CDC's early coronavirus test kits were faulty because of 'likely' contamination, confirms federal review
The CDC reportedly did not check the kits despite 'anomalies' during manufacturing
The early version of the coronavirus test kits that were produced by the Centers for Disease Control and Prevention (CDC) failed because of "likely" contamination, according to a review by the US Department of Health and Human Services (HHS). Some of the kits, which were shipped across the US and other countries, turned out to be defective.
A three-page summary of the findings said that one of the three reagents used in the initial batch of test kits manufactured by the CDC was likely contaminated. "These tests are so sensitive that this contamination could have been caused by a single person walking through an area with positive control material and then later entering an area where test reagents were being manipulated," said US Health and Human Services assistant secretary for public affairs, Michael Caputo, according to Sinclair Broadcasting Group.
The review was conducted by two HHS lawyers who interviewed close to a dozen scientists, officials and consultants at the CDC and the Food and Drug Administration (FDA) who were involved in the early development of coronavirus test kits. They found that there was "time pressure" at the CDC to launch testing and "lab practices that may have been insufficient to prevent the risk of contamination", reports The Washington Post. It says that the CDC did not check the kits despite "anomalies" during manufacturing. "It appears that time pressure to ship test kits out quickly, and before quality control (QC) had been conducted on them, might have compromised sufficient QC/QA (quality assurance) to identify certain anomalies in data and realize the possibility of contamination before shipment," said the report.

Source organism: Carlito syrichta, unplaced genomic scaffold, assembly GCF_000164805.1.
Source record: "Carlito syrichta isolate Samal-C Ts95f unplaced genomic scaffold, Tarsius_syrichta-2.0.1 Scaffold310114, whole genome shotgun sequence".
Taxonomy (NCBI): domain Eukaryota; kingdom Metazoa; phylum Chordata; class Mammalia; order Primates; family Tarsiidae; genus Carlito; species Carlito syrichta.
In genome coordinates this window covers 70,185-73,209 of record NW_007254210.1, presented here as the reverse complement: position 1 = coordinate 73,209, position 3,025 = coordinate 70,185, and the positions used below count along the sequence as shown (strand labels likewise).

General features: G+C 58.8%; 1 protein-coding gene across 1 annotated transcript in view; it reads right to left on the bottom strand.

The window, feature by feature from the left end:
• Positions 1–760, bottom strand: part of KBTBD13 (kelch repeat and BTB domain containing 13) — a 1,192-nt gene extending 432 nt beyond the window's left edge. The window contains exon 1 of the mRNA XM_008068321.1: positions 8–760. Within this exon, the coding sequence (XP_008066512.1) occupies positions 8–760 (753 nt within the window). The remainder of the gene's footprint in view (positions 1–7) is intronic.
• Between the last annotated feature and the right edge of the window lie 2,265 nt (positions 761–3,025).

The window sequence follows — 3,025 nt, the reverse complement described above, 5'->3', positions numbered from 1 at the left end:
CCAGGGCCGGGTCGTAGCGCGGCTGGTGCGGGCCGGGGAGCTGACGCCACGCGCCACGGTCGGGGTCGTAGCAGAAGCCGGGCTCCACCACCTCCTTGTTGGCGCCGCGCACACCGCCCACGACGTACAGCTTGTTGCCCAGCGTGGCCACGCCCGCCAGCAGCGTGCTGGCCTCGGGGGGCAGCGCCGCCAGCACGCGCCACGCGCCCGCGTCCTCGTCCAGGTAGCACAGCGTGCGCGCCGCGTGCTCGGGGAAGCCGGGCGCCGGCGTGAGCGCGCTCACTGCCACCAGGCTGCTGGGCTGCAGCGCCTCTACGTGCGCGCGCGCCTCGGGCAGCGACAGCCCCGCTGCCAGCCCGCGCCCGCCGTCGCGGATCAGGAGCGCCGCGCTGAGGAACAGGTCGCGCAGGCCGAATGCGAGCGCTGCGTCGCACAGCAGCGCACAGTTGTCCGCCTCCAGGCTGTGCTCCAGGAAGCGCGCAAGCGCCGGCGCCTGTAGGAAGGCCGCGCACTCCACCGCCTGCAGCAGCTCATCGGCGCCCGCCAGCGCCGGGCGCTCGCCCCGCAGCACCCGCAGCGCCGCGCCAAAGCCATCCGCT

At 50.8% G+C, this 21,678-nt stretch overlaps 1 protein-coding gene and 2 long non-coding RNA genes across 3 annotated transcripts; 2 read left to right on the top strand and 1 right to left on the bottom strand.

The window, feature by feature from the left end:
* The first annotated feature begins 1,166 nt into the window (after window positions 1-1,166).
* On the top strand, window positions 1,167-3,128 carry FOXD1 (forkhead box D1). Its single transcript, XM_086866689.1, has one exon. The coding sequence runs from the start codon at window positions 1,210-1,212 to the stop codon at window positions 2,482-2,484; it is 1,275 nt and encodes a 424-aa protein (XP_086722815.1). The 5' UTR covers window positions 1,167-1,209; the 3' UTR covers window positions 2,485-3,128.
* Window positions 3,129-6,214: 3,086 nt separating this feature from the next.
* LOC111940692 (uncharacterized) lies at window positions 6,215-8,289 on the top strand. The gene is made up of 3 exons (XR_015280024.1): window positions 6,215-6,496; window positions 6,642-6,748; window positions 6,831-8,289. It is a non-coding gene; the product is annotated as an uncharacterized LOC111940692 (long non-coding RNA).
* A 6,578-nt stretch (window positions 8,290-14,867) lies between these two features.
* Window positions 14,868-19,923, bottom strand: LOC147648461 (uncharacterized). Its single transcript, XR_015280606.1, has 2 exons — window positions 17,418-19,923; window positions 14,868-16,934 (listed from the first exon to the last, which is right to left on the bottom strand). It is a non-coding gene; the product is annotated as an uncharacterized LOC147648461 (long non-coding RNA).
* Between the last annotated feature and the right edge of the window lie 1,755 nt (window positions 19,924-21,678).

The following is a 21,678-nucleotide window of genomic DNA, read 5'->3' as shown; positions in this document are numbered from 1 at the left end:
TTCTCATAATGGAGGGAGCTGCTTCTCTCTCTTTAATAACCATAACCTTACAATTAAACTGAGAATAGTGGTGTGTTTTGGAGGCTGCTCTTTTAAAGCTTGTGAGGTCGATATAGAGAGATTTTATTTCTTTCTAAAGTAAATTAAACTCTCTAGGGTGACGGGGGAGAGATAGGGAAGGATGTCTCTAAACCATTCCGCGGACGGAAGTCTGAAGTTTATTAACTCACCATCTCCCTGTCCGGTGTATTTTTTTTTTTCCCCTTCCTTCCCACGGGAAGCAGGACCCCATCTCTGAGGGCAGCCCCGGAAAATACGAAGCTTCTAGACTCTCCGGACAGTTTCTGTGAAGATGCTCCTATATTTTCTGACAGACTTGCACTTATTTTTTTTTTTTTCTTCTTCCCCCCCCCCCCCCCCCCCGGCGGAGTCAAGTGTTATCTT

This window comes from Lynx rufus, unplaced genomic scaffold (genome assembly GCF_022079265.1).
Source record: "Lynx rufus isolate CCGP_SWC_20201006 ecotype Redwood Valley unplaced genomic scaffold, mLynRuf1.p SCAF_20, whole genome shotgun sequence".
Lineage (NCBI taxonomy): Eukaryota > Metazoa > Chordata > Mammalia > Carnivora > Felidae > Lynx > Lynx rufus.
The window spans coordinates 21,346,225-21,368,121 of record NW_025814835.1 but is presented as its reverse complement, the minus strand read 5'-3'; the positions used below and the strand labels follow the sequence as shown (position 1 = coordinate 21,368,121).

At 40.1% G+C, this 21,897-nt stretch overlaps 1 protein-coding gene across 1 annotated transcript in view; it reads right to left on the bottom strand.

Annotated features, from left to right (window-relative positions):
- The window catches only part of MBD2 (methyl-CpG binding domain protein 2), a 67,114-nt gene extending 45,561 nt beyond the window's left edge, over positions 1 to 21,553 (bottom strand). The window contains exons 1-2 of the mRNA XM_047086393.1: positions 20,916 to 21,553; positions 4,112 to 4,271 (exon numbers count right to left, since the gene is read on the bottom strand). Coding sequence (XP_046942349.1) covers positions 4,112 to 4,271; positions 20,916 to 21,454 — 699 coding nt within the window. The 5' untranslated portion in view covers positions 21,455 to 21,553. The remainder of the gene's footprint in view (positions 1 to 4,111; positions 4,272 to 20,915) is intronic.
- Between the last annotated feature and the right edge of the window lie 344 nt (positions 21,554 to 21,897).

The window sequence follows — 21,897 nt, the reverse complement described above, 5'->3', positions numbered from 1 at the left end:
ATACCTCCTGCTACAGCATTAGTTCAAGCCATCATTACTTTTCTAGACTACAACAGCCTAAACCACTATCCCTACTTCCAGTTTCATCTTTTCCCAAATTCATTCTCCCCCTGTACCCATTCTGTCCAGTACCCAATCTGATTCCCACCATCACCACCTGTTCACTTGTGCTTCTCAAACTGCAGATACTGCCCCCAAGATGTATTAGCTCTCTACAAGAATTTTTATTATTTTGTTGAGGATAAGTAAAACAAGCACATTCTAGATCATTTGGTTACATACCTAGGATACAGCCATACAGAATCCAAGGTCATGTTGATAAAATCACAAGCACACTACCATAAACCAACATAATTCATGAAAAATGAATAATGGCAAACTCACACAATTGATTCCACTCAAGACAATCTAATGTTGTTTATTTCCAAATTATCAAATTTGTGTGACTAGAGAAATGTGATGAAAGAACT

The investigation did not find evidence of the contamination issue leading to any false positive or false negative test results. "We state our conclusions in likelihoods, rather than with absolute certainty due to the inherent complexities of this presumptive contamination and of the underlying science," said the review. In a statement to Sinclair, Caputo defended the CDC. "The CDC and our public health labs were not intended to bear the weight or capacity of nationwide testing on this scale." Caputo also tweeted, "It’s possible this lab contamination may have caused a short delay, but we never had a backlog of tests in this country."
On February 3, 2020, CDC submitted an emergency use authorization (EUA) package to the FDA to expedite the use of the CDC-developed laboratory test kit for Covid-19. The next day, FDA approved the EUA and the test kit began shipping on February 5, 2020, to select, qualified US and international laboratories. In February itself, CDC Director Robert R Redfield acknowledged that some test kits are defective and that the issue has been addressed. "As states began validating the kit in their laboratories, an issue with one of the testing components was discovered. This issue was immediately reported to CDC and no further domestic or international kits were shipped. In addition, in response to this issue, CDC has significantly increased its test throughput in Atlanta allowing for continued monitoring of the outbreak without disruption. CDC is working on remanufacturing the test kit, which will help improve the global capacity to detect and respond to the 2019 novel coronavirus," said Redfield.